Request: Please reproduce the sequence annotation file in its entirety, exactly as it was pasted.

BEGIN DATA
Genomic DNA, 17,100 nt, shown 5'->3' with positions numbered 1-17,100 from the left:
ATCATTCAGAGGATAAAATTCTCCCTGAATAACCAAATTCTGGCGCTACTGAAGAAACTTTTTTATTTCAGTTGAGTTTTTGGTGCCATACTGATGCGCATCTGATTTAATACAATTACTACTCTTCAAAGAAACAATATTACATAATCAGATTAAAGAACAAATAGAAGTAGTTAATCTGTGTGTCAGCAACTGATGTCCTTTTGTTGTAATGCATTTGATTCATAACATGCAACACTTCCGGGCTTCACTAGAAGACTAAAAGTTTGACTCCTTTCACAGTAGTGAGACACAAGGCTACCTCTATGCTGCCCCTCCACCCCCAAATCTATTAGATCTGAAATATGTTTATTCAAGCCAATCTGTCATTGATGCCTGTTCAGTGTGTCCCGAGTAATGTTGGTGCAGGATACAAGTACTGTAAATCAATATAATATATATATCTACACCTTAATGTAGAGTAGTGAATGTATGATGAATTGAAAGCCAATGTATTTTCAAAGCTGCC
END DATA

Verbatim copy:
Genomic DNA, 17,100 nt, shown 5'->3' with positions numbered 1-17,100 from the left:
ATCATTCAGAGGATAAAATTCTCCCTGAATAACCAAATTCTGGCGCTACTGAAGAAACTTTTTTATTTCAGTTGAGTTTTTGGTGCCATACTGATGCGCATCTGATTTAATACAATTACTACTCTTCAAAGAAACAATATTACATAATCAGATTAAAGAACAAATAGAAGTAGTTAATCTGTGTGTCAGCAACTGATGTCCTTTTGTTGTAATGCATTTGATTCATAACATGCAACACTTCCGGGCTTCACTAGAAGACTAAAAGTTTGACTCCTTTCACAGTAGTGAGACACAAGGCTACCTCTATGCTGCCCCTCCACCCCCAAATCTATTAGATCTGAAATATGTTTATTCAAGCCAATCTGTCATTGATGCCTGTTCAGTGTGTCCCGAGTAATGTTGGTGCAGGATACAAGTACTGTAAATCAATATAATATATATATCTACACCTTAATGTAGAGTAGTGAATGTATGATGAATTGAAAGCCAATGTATTTTCAAAGCTGCC